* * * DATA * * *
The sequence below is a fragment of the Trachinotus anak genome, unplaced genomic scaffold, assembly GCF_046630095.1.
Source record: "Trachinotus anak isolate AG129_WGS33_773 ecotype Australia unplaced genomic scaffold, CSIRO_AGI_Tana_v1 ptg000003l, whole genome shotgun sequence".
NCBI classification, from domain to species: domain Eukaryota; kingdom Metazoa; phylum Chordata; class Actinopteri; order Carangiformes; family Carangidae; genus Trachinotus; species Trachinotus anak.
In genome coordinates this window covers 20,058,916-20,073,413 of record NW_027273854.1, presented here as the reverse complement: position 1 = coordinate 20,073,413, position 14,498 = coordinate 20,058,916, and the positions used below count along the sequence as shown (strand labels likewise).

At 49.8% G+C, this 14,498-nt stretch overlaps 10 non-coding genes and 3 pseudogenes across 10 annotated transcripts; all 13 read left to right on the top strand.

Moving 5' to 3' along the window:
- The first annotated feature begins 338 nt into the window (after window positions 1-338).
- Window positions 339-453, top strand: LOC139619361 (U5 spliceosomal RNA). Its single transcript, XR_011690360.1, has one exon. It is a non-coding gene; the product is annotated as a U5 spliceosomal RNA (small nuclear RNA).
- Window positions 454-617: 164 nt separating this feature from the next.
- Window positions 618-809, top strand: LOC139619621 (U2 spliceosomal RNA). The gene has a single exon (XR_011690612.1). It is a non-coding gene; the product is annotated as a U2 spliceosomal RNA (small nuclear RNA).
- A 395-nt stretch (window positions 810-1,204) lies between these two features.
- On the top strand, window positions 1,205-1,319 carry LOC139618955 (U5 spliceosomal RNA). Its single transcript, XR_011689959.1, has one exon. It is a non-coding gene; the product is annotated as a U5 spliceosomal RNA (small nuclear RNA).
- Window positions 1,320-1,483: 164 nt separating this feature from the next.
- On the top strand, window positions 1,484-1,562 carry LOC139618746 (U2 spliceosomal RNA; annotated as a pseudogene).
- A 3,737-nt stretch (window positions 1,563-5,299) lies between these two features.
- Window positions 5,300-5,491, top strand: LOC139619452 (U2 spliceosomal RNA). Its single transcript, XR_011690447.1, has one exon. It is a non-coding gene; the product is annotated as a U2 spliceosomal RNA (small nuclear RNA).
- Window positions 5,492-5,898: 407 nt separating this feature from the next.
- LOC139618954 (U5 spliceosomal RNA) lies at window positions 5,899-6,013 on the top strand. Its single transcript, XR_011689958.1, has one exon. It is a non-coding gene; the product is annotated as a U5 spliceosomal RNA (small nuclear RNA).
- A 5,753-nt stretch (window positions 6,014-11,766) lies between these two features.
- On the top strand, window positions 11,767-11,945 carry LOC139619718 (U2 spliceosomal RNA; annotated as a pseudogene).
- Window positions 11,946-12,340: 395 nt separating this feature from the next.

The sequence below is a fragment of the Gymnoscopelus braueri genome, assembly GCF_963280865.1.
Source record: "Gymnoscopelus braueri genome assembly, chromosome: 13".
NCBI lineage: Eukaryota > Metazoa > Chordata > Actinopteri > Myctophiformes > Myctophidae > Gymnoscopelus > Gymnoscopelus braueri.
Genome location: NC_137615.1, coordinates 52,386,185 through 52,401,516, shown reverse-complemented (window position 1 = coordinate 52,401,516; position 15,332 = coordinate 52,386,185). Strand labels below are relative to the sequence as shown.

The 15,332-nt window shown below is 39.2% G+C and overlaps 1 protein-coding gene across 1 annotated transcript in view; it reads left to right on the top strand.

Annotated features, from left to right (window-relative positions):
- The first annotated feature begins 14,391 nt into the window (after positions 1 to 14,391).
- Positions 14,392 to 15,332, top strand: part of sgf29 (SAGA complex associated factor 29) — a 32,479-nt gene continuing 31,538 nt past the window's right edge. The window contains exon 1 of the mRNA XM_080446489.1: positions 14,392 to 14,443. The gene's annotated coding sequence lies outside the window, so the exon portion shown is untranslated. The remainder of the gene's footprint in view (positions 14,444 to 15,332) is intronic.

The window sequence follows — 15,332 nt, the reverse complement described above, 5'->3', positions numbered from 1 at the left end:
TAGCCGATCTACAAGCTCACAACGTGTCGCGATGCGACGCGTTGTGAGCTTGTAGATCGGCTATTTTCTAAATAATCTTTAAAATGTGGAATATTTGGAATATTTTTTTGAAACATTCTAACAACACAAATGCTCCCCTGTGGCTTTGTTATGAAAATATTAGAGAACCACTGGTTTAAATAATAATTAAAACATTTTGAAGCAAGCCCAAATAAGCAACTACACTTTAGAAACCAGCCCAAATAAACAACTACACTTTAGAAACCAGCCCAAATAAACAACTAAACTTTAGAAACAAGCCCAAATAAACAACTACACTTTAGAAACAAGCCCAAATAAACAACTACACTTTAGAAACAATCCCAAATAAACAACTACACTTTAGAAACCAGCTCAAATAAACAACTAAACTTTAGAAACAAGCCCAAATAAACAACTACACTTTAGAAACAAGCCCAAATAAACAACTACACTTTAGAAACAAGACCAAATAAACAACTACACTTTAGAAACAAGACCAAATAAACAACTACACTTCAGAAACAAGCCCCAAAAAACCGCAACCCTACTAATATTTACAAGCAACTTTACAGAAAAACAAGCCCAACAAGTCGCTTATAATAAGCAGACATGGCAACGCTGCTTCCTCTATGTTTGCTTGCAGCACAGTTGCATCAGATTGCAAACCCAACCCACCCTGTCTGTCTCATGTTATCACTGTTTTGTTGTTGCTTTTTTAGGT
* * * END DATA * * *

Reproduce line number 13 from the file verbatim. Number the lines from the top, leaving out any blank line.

- Window positions 1,320-1,483: 164 nt separating this feature from the next.